(7/2306) RANTES, IFN-gamma, CCR1, and CCR5 mRNA expression in peripheral blood, lymph node, and bronchoalveolar lavage mononuclear cells during primary simian immunodeficiency virus infection of macaques.

Primary infection of macaques with pathogenic isolates of simian immunodeficiency virus (SIV) (as a model of HIV infection in humans) represents a unique opportunity to study early lentivirus/host interactions. We sought to determine whether there is a temporal relationship linking SIV replication and dissemination and the expression of the chemokine RANTES (regulated upon activation normal T cell expressed and secreted) and the SIV/HIV coreceptor CCR5 in different tissues during acute SIV infection of macaques. Four cynomolgus macaques were inoculated intravenously with a pathogenic primary isolate of SIVmac251. RT-PCR was used to monitor the expression of RANTES and CCR5 mRNA in fresh isolated mononuclear cells from blood, lymph node, and bronchoalveolar lavages. These expressions were compared to those of IFN-gamma as an indicator of the development of the immune response and to another receptor for RANTES, CCR1, which is not described as a coreceptor for SIV/HIV-1 entry. An enhancement of CCR1/CCR5 mRNA expression was noticed during primary SIVmac251 infection of macaques, mainly in tissue. In the three different compartments investigated, IFN-gamma and RANTES overexpression was noticed by the time of systemic viral replication containment. Our results put CCR5 and RANTES mRNA expression back in the context of inflammatory and immune responses to SIV primary infection.  (+info)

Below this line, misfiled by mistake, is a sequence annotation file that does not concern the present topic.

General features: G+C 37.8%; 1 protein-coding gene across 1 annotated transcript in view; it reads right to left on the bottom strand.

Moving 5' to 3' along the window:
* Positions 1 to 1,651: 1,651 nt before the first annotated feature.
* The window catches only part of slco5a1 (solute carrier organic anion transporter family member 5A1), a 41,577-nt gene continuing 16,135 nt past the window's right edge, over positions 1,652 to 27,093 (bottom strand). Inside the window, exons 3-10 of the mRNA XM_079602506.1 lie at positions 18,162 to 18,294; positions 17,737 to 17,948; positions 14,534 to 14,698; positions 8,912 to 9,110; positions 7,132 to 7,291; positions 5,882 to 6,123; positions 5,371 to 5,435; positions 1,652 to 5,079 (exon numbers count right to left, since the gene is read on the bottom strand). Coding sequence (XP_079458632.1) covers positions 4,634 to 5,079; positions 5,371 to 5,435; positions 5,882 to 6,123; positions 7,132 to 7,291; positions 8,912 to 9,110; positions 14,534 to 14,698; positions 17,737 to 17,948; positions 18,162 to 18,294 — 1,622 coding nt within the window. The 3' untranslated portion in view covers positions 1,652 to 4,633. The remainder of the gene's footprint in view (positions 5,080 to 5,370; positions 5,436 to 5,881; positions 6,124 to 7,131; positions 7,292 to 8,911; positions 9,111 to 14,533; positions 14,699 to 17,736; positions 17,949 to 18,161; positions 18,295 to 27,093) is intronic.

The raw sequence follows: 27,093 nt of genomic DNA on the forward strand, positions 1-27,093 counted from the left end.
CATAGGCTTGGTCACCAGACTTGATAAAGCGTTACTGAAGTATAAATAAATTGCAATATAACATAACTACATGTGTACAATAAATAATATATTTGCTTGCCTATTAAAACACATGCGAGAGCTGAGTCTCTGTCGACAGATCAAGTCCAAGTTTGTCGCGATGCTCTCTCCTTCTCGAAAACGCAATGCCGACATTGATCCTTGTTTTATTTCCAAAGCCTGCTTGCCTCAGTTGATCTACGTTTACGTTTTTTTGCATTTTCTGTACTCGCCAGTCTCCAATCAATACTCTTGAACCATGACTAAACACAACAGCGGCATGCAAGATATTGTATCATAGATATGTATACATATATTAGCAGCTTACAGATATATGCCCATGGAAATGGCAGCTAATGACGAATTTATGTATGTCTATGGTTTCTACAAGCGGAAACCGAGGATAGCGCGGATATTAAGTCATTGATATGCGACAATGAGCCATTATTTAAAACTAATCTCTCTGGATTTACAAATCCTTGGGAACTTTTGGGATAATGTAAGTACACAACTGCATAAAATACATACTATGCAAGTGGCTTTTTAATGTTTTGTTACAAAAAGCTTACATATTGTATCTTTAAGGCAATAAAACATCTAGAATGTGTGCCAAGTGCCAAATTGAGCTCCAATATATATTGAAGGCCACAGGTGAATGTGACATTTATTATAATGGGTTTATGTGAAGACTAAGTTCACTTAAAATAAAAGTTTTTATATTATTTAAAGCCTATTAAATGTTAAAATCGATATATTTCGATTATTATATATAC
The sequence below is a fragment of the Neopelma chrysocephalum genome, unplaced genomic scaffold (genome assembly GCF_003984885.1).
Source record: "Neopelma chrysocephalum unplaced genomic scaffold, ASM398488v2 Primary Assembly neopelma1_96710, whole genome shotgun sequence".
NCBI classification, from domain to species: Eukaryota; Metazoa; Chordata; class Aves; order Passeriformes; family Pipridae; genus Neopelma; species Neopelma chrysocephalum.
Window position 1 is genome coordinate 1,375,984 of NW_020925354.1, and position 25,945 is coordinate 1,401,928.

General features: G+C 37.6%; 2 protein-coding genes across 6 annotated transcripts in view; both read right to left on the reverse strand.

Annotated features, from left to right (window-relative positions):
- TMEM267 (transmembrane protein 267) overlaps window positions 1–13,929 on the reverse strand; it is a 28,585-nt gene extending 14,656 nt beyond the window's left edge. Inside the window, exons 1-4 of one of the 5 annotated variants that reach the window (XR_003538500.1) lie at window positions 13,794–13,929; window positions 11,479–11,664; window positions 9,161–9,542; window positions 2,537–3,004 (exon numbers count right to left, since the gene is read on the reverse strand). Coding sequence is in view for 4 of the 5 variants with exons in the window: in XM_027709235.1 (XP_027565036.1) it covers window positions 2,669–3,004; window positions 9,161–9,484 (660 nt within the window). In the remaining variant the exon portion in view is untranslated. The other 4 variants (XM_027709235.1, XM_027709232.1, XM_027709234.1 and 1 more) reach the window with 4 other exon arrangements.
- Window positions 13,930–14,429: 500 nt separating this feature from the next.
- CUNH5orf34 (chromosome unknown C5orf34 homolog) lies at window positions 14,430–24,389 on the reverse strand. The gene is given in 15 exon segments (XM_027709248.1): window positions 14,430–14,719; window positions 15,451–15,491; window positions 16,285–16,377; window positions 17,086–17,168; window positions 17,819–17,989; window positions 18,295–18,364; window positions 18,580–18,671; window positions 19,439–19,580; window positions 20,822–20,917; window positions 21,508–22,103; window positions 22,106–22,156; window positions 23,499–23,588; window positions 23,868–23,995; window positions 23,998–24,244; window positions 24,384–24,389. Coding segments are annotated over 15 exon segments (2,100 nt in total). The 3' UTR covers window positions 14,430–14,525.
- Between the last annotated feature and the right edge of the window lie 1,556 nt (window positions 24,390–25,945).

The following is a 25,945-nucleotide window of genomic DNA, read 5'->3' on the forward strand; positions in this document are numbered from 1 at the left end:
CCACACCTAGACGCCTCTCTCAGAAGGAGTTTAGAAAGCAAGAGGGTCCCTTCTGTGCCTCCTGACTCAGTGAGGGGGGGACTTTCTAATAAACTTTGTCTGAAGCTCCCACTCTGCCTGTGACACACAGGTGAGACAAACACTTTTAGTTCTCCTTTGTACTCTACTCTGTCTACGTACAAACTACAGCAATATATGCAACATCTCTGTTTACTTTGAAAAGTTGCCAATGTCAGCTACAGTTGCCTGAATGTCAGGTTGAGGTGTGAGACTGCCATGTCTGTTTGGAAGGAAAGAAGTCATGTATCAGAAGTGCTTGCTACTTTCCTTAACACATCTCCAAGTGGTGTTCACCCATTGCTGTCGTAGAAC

(8/2306) IL-15 induces the expression of chemokines and their receptors in T lymphocytes.

IL-15 is a T cell growth factor that shares many biological activities with IL-2 and uses the same beta/gamma polypeptides of the IL-2R complex for signal transduction. Accumulating evidence implicates an important role for this cytokine in the inflammatory response of the host. Consistent with such a role, IL-15 has been shown to be a chemoattractant for T lymphocytes, NK cells, and neutrophils. Extending these observations, we now show that IL-15 is a potent inducer of CC-, CXC-, and C-type chemokines in T lymphocytes. In addition, we demonstrate that IL-15 induces CC chemokine receptors, but not CXC chemokine receptors, in a dose-dependent manner. Thus, our findings suggest that the proinflammatory effects of IL-15 at least in part may be due to the induction of chemokines and their receptors in T cells. Furthermore, we demonstrate that IL-15 promotes entry and replication of macrophage-tropic HIV in T lymphocytes and suggest a plausible mechanism by which IL-15, a cytokine that is elevated in HIV-infected individuals, may promote the transition of HIV displaying the M-tropic phenotype primarily associated with the initial transmission into the T cell-tropic phenotype that predominates as the disease progresses.  (+info)